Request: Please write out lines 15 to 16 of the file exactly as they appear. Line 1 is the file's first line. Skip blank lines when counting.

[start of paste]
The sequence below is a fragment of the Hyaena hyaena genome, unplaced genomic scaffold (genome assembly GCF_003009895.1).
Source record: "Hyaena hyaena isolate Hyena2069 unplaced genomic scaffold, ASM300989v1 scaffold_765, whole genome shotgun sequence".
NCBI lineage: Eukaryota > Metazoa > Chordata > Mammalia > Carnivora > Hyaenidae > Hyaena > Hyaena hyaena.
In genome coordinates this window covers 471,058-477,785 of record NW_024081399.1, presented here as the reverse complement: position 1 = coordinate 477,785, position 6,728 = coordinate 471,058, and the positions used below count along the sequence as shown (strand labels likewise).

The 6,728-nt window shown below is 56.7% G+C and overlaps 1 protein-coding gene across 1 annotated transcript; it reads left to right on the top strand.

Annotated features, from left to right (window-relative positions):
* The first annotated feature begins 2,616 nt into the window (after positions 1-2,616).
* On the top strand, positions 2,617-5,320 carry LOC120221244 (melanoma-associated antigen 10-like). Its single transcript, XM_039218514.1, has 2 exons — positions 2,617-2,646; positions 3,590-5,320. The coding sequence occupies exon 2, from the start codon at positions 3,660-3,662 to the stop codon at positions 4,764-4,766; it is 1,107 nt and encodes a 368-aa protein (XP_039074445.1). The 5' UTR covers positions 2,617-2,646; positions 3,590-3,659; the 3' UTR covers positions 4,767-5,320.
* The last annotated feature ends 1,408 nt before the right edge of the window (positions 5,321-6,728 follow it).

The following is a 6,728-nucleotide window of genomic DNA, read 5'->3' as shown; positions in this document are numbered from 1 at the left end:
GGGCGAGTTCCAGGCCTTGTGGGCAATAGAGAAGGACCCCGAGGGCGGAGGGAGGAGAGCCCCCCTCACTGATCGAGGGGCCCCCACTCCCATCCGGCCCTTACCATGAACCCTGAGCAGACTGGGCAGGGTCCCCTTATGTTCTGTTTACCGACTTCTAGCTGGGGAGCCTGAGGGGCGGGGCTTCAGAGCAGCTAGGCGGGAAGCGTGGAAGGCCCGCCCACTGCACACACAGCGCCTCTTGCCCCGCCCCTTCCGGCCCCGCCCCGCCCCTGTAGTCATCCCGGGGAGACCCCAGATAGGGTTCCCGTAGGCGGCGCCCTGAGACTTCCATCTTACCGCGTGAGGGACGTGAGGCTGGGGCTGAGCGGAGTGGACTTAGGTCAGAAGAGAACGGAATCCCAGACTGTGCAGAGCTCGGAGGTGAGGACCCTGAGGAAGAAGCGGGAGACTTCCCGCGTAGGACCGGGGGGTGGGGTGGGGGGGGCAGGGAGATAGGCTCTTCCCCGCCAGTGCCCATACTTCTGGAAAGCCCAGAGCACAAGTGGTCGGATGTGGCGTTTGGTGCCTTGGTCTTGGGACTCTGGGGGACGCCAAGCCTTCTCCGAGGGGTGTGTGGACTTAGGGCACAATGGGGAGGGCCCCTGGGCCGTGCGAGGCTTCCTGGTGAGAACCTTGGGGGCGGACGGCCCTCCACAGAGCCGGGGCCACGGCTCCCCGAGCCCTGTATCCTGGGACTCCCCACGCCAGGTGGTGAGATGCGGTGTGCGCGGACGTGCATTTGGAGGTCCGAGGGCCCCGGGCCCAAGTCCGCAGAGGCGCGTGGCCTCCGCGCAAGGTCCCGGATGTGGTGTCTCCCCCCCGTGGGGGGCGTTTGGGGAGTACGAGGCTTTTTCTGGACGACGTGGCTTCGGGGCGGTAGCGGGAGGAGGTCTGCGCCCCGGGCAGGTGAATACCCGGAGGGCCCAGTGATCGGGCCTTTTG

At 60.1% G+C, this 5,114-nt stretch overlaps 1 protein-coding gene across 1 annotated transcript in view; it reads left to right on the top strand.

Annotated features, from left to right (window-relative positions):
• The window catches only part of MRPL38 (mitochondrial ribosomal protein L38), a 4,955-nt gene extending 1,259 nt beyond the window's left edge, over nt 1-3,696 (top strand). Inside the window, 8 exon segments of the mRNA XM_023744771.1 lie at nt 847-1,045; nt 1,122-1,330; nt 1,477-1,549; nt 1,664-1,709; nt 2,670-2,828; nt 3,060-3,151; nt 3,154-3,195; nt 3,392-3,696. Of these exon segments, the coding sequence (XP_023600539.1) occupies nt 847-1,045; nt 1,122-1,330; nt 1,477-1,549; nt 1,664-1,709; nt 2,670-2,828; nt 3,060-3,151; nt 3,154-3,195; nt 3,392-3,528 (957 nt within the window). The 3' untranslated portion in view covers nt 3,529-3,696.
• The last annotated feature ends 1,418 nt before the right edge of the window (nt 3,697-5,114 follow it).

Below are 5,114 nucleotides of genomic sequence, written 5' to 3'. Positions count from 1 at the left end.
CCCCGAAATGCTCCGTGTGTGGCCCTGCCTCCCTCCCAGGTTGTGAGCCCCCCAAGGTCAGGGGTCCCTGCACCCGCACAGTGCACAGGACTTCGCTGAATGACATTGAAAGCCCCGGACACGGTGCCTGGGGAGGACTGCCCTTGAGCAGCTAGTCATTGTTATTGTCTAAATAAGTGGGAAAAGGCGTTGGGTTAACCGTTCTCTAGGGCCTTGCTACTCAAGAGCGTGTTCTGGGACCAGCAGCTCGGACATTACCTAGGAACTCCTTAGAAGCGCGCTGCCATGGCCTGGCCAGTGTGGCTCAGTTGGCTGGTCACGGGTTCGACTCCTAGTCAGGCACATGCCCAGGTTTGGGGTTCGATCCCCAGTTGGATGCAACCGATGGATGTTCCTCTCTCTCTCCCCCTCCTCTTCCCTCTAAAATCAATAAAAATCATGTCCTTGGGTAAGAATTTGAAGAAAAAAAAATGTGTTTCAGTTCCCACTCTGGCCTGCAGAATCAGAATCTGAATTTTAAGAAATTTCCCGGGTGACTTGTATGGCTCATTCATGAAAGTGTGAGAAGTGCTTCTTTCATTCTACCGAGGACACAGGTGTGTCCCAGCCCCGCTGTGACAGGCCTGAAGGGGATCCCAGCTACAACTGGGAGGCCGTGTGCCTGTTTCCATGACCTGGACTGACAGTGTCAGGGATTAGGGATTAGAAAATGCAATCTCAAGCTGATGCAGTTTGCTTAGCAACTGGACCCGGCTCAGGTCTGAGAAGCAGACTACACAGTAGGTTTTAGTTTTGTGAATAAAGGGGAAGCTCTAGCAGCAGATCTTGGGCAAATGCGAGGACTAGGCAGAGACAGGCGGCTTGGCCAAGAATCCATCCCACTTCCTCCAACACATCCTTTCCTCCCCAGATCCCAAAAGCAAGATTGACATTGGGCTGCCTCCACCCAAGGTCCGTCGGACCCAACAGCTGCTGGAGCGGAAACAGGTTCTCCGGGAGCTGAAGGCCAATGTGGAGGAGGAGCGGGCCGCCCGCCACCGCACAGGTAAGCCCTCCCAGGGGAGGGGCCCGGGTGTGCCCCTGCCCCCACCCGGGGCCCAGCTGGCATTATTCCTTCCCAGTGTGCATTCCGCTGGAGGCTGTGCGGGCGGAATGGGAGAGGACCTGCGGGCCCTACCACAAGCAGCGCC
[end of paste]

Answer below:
• The last annotated feature ends 1,418 nt before the right edge of the window (nt 3,697-5,114 follow it).

Below are 5,114 nucleotides of genomic sequence, written 5' to 3'. Positions count from 1 at the left end.